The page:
Below are blog articles I've posted in the last ~12 months. Anything past that is email-walled in the "Essays" section.
Below are blog articles I've posted in the last ~24 months. Anything past that is email-walled in the "Essays" section. I'd love to make them all free, but my goal is to make this my main outlet.
I dislike writing emails so rest assured I'll rarely reach out (quarterly, at most).
A quick tale of flashing destitution & how a four year habit saved me at the most unexpected time. An ode to the force of compounding as seen through the lens of soft skills, hard skills, & social proof.
First in a series of deep dives into Clarity, the dev language for Stacks. This opening piece covers tx-sender, one of the most commonly keywords; additionally, we explore how it's key property (persistence) can be hijacked for exploits.
How do we define geometric objects regardless of their perspective? In this lengthy guide, we'll cover the very basics of tensors - a mathematical object with invariant properties & meaning. Popularized by Einstein in his General Relativity equations, tensors are, in a way, the truths of the universe.
Perhaps no one else in this series broke glass ceiling after glass ceiling, shattering the misconceptions of their times, like Madame Marie Curie. The eminent polymath scientist, she faced obstacle after obstacle, only to radiate through & rightly earn her legacy. Maintaining the same theme as previous entries in this series, we ask — what was she like in his twenties?
Product-community fit is paramount as it’s the organic predecessor to product-market fit. Now that we have our findings from the Market Research Survey (the previous deliverable), it’s time to increase the likelihood of product-community fit by piecing together actionable portraits & stories of User Personas.
Previously, we covered the history & the basics of iterating complex numbers in hopes of generating fractals. Starting from scratch with Julia Sets, we worked our way through defining & plotting the eminent Mandelbrot Set. This time, we search for the equivalent but in the 3rd-dimension.
Undoubtedly, one of the hardest lessons any product veteran learns from launching countless projects is that the fastest way to guarantee failure is by building something that no one cares about. This is why the very second deliverable holds a special place in in this design process: it’s the first user-facing item; aka, the first time we’re actively shaping the early community & leveraging it for actionable feedback.
It’s hard to highlight just how much courage entry #16 in this series exhibited; a less-spoken part of the legend, Galileo Galilei demonstrated extraordinary resilience from both financial & legal pressures throughout his life. Despite this, his accomplishments are on par & very deserving of his place among fellow polymaths; to better understand the nature & nurture that gave us Galileo, we once again ask — what was he like in his twenties?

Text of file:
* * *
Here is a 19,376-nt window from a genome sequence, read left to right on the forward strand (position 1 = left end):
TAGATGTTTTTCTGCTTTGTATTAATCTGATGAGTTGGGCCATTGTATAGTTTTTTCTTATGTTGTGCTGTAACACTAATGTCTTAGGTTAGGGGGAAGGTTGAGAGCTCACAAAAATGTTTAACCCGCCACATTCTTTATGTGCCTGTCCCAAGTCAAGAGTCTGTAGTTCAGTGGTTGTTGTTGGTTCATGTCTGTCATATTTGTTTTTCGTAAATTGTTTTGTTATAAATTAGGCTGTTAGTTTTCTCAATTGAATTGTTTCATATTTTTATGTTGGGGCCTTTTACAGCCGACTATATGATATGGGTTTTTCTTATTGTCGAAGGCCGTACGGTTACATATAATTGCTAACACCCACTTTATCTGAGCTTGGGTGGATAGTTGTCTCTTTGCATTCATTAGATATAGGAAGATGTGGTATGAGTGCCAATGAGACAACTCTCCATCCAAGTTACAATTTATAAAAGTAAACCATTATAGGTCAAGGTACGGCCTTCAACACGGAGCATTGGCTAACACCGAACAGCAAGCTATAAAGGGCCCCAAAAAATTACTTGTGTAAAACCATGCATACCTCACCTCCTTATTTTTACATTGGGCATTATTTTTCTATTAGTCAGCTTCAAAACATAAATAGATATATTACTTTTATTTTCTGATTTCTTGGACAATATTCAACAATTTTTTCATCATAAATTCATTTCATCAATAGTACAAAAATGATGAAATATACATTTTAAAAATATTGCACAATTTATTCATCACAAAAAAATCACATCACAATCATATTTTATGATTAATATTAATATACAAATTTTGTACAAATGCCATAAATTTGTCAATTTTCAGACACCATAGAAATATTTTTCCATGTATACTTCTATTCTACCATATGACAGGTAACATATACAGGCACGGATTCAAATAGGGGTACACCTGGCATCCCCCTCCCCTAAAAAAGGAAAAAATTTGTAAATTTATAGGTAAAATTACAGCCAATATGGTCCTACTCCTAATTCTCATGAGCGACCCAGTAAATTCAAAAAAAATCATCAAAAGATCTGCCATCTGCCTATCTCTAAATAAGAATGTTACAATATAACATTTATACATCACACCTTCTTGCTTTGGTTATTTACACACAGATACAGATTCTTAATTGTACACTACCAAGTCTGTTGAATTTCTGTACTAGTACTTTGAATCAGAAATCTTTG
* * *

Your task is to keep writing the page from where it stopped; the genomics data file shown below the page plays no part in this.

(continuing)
The game has changed. App startups have slowly been commoditized which means that speed isn’t the differentiator anymore; early adopters no longer provide authentic feedback on poorly-designed MVPs because they no longer have the same patience for early products. The key differentiator in 2020 for a launching product is now community. And community loosely translates to: who cares about what you’re building?
The starting point for the entire SetDesign product design process, the very first deliverable, is none other than the Competitor & Inspiration Analysis. While it’s a design deliverable pieced together by a single designer, it’s paramount that all stakeholders/teammates participate as the exercise is absolutely communal & collaborative.
Fractals, the crux of fractal geometry, are infinitely complex & detailed patterns that are self-similar across different scales; they’re mathematical objects created by recursions of functions in the complex space. As we’ll see shortly, fractal geometry brings us much closer to replicating the irregularities & intricacies that surround us.
Our fifteenth protagonist this Masters of Many series, Lomonosov, led both a cultural & scientific revolution — helping position Russia as a center of 18-century Enlightenment. A man of legendary mystique, he’s well-deserving of his place among this group of polymaths. Persevering our niche focus, we explore his earlier years. In order to uncover their defining habits, choices & experiences we ask again: what was he like in his twenties?
We have the practice of diet as the core tool of our nutritional needs, exercise as the crux of our fitness needs, & therapy as the model for our mental health needs. And yet, counter-intuitively, we have no equivalent structural process for how we sleep. Given the volumes of literature detailing evidence that sleep is incontrovertibly critical to our well-being, it’s bewildering to observe the lack of guidelines.
From diverse scientist to mechanical inventor to religious philosopher, Emanuel Swedenborg is tragically overlooked as one of the greatest thinkers of the previous century. Maintaining the same focus as previous submissions, we ask again — what was he like in his twenties?